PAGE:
Parents, students, bus drivers and transportation association members look to websites for quick, easy access to information relevant to pupil transportation. But how can industry associations, districts and contractors create websites that provide the information users want in an easy-to-navigate format?
SBF spoke with pupil transportation officials to find out what website practices have worked for them and their stakeholders.
Simple navigation is key
According to Tad Kledzik, supervisor of transportation maintenance at Pasco County (Fla.) Schools, it is important to consider your target audience when deciding what information to include on your website.
“The way we decided to organize [the Pasco County Schools transportation website] was, within the navigation, we tried to identify some of those key stakeholders that would be interested in the information we have to share,” he says.
The district’s website navigation includes sections for parents and students, district employees and those looking to apply for school bus driver positions. Users can click on the relevant group to reveal drop-down menu options (for instance, under “District Employees,” users will find information on field trips, school bus safety and more).
Derek Graham, state director of pupil transportation in North Carolina and member of the National Association of State Directors of Pupil Transportation Services (NASDPTS), says that when NASDPTS revamped its website this year, the association chose to organize information by topic: vehicles, special programs and more.
Beach Transportation in Missoula, Mont., also revamped its website a year ago to make information easier to locate. For example, a “Current News” section was added to the site’s home page for quick access to new information.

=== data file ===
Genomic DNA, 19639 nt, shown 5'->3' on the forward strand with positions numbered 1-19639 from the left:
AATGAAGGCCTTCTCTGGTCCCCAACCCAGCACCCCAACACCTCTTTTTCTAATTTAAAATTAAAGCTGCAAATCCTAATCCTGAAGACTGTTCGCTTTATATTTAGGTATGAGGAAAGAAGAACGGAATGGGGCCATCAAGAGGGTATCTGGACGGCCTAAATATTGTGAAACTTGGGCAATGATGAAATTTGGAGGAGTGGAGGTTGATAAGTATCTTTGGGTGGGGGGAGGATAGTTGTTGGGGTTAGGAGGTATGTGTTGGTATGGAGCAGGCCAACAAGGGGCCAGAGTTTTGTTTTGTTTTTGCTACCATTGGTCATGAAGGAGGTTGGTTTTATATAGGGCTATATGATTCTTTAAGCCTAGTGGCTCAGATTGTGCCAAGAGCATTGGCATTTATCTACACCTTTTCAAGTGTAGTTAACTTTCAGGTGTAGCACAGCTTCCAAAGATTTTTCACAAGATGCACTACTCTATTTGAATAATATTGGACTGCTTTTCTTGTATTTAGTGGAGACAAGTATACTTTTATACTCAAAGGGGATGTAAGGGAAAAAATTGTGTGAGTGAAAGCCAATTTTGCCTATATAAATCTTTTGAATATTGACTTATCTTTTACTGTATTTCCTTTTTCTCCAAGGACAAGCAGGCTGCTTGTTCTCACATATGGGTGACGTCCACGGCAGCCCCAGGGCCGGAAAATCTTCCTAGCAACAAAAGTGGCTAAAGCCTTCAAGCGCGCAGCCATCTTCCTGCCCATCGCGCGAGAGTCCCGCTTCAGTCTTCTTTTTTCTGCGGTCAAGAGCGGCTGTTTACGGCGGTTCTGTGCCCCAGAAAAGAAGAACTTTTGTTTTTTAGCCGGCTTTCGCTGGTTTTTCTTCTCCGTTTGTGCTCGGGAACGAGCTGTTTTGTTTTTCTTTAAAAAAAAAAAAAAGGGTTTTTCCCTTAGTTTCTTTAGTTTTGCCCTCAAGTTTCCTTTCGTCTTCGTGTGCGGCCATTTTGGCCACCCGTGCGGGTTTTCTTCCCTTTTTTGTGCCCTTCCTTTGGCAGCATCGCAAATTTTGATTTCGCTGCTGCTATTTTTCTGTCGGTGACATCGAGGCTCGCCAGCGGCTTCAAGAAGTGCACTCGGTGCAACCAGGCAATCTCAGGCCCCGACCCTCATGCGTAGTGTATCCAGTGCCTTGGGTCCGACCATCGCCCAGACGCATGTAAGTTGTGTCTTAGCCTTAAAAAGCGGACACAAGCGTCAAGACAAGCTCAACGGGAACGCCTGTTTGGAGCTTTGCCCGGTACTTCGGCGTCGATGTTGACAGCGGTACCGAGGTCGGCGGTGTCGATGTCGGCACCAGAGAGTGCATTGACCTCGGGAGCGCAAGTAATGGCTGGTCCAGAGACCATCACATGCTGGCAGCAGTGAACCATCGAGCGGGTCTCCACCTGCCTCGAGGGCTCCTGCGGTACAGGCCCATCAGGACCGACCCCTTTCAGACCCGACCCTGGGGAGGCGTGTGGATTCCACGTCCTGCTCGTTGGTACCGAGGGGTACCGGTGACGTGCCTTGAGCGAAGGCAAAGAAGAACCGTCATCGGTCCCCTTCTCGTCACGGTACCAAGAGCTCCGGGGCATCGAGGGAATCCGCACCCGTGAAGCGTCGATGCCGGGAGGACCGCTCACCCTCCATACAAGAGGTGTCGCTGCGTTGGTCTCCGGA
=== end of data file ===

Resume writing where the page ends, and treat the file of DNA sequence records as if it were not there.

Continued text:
“We made [the site] a lot more user friendly,” says Anne Davis, special-needs coordinator and marketing director for Beach Transportation. “Before, we had so many pages and so much information up on the website that it was hard for people to find specific information.”
Last summer, the Oregon Pupil Transportation Association (OPTA) chose to scrap its entire site and start from scratch: “The only thing that was saved was the website address,” says Chris Ellison, president of OPTA and transportation director at Greater Albany (Ore.) Public Schools. “Our previous website was difficult to navigate. We wanted [users] … to find information with no more than two to three clicks of the mouse.”
OPTA hired Verb Marketing + PR to design its new website. “There wasn’t a school bus on [the old site], so when people went to the page they didn’t know it was a pupil transportation page,” Ellison says. “The design didn’t really reflect who we are.”
Now, the main design of the site includes the front of a school bus. “[Verb Marketing + PR] actually went out and took pictures of school buses, so the buses on the site are not from stock photos; those are real Eugene School District buses,” Ellison says.
The “Contact OPTA” and “eNews sign-up” buttons are located on the safety lights of the bus that shapes the site. The lights illuminate when a user hovers over them with the cursor.
Davis says that Beach Transportation redesigned its logo as part of its website revamp.